Chemists in four states have determined 18 horses were helped this summer by a powerful stimulant drug banned for all but experimental use, according to United Press International.
Numerous racing industry sources say positive laboratory findings of Clenbuterol in the horses' urine are "the tip of the iceberg." Use of the previously undetectable drug probably has influenced scores of races.
Some trainers apparently have obtained Clenbuterol, a respiratory aid, through researchers conducting clinical investigations on horses under authority from the Food and Drug Administration.
Federal sources say investigators --including agents of the FDA, FBI, Drug Enforcement Administration, Customs Service and New Jersey State Police, are looking into a reported operation to illegally import Clenbuterol and other illegal drugs used at race tracks.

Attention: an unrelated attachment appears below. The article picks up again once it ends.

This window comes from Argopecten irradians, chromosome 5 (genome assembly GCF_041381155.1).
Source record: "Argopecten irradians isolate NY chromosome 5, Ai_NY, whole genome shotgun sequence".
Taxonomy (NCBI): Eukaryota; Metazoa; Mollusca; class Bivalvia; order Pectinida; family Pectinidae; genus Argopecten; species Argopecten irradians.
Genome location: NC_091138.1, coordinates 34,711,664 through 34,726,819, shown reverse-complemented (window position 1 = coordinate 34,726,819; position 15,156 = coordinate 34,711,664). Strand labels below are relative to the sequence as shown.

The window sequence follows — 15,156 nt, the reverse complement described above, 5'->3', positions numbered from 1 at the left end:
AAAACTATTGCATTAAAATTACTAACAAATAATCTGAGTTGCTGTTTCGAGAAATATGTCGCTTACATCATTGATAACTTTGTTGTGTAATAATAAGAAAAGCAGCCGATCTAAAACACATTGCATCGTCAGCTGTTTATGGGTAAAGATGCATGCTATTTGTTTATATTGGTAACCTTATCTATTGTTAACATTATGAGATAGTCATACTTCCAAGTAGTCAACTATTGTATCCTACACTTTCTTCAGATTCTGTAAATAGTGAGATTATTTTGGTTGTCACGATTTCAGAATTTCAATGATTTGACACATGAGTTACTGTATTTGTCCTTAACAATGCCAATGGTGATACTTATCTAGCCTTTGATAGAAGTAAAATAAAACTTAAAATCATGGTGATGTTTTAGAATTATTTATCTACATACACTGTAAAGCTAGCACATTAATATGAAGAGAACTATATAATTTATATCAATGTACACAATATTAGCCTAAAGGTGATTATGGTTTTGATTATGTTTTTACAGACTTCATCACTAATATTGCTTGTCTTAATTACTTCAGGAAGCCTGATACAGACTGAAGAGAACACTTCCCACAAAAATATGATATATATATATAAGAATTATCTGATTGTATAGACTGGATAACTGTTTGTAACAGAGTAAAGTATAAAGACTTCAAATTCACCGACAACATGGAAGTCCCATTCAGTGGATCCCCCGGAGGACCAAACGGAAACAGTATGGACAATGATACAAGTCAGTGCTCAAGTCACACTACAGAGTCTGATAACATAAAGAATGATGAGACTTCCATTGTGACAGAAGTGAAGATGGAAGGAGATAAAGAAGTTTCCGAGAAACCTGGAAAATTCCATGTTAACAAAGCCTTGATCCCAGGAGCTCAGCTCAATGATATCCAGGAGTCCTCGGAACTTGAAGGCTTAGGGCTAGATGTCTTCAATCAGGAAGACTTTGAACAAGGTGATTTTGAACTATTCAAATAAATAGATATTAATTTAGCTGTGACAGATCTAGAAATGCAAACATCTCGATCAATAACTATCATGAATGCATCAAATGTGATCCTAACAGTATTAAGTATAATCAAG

In the last two months, Clenbuterol has been detected in seven harness horses that ran in New York, two harness horses entered in New Jersey, a thoroughbred that won in Pennsylvania, and eight harness horses in Illinois.
The discoveries are the latest turn in an effort by racing laboratories and law enforcement authorities to halt use of illegal drugs on racehorses.
Rep. John Conyers (D-Mich.), seeking a tougher crackdown on the use of illegal drugs in racehorses, plans to head a House Judiciary subcommittee hearing next week on legislation calling for federal intervention.